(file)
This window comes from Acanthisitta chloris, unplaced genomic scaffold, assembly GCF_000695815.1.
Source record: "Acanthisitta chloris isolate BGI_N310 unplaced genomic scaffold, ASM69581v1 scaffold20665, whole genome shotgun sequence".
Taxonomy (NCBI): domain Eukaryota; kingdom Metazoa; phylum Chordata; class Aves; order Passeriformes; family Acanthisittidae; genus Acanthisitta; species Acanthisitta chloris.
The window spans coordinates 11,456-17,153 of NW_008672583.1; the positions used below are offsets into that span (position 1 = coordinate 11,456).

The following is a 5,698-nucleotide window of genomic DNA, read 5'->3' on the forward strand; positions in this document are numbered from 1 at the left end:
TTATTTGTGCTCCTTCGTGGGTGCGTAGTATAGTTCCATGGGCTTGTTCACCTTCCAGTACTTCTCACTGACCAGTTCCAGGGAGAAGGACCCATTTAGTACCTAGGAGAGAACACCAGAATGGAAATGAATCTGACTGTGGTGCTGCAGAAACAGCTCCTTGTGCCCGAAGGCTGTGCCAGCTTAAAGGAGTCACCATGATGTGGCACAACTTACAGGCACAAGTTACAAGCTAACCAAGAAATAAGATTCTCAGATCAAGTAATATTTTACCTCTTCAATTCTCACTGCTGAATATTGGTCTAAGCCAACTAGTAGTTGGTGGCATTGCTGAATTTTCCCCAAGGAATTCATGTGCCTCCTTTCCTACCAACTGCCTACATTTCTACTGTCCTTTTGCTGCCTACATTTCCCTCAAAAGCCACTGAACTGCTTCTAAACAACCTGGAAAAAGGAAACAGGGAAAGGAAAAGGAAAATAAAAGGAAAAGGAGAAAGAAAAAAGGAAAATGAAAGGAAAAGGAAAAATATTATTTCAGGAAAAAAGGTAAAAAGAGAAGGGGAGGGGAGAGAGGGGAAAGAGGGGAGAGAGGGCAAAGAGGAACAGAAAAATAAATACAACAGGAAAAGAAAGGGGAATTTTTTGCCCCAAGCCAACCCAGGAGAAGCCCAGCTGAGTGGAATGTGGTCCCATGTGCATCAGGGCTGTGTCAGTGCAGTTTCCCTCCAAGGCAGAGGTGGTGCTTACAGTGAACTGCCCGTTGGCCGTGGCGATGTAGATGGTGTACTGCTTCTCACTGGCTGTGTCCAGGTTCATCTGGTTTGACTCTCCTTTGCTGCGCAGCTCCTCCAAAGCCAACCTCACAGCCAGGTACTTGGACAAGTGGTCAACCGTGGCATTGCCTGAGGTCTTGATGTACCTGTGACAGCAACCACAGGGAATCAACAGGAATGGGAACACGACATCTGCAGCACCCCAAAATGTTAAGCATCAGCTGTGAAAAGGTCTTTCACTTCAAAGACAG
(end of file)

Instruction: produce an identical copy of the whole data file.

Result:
This window comes from Acanthisitta chloris, unplaced genomic scaffold, assembly GCF_000695815.1.
Source record: "Acanthisitta chloris isolate BGI_N310 unplaced genomic scaffold, ASM69581v1 scaffold20665, whole genome shotgun sequence".
Taxonomy (NCBI): domain Eukaryota; kingdom Metazoa; phylum Chordata; class Aves; order Passeriformes; family Acanthisittidae; genus Acanthisitta; species Acanthisitta chloris.
The window spans coordinates 11,456-17,153 of NW_008672583.1; the positions used below are offsets into that span (position 1 = coordinate 11,456).

The following is a 5,698-nucleotide window of genomic DNA, read 5'->3' on the forward strand; positions in this document are numbered from 1 at the left end:
TTATTTGTGCTCCTTCGTGGGTGCGTAGTATAGTTCCATGGGCTTGTTCACCTTCCAGTACTTCTCACTGACCAGTTCCAGGGAGAAGGACCCATTTAGTACCTAGGAGAGAACACCAGAATGGAAATGAATCTGACTGTGGTGCTGCAGAAACAGCTCCTTGTGCCCGAAGGCTGTGCCAGCTTAAAGGAGTCACCATGATGTGGCACAACTTACAGGCACAAGTTACAAGCTAACCAAGAAATAAGATTCTCAGATCAAGTAATATTTTACCTCTTCAATTCTCACTGCTGAATATTGGTCTAAGCCAACTAGTAGTTGGTGGCATTGCTGAATTTTCCCCAAGGAATTCATGTGCCTCCTTTCCTACCAACTGCCTACATTTCTACTGTCCTTTTGCTGCCTACATTTCCCTCAAAAGCCACTGAACTGCTTCTAAACAACCTGGAAAAAGGAAACAGGGAAAGGAAAAGGAAAATAAAAGGAAAAGGAGAAAGAAAAAAGGAAAATGAAAGGAAAAGGAAAAATATTATTTCAGGAAAAAAGGTAAAAAGAGAAGGGGAGGGGAGAGAGGGGAAAGAGGGGAGAGAGGGCAAAGAGGAACAGAAAAATAAATACAACAGGAAAAGAAAGGGGAATTTTTTGCCCCAAGCCAACCCAGGAGAAGCCCAGCTGAGTGGAATGTGGTCCCATGTGCATCAGGGCTGTGTCAGTGCAGTTTCCCTCCAAGGCAGAGGTGGTGCTTACAGTGAACTGCCCGTTGGCCGTGGCGATGTAGATGGTGTACTGCTTCTCACTGGCTGTGTCCAGGTTCATCTGGTTTGACTCTCCTTTGCTGCGCAGCTCCTCCAAAGCCAACCTCACAGCCAGGTACTTGGACAAGTGGTCAACCGTGGCATTGCCTGAGGTCTTGATGTACCTGTGACAGCAACCACAGGGAATCAACAGGAATGGGAACACGACATCTGCAGCACCCCAAAATGTTAAGCATCAGCTGTGAAAAGGTCTTTCACTTCAAAGACAG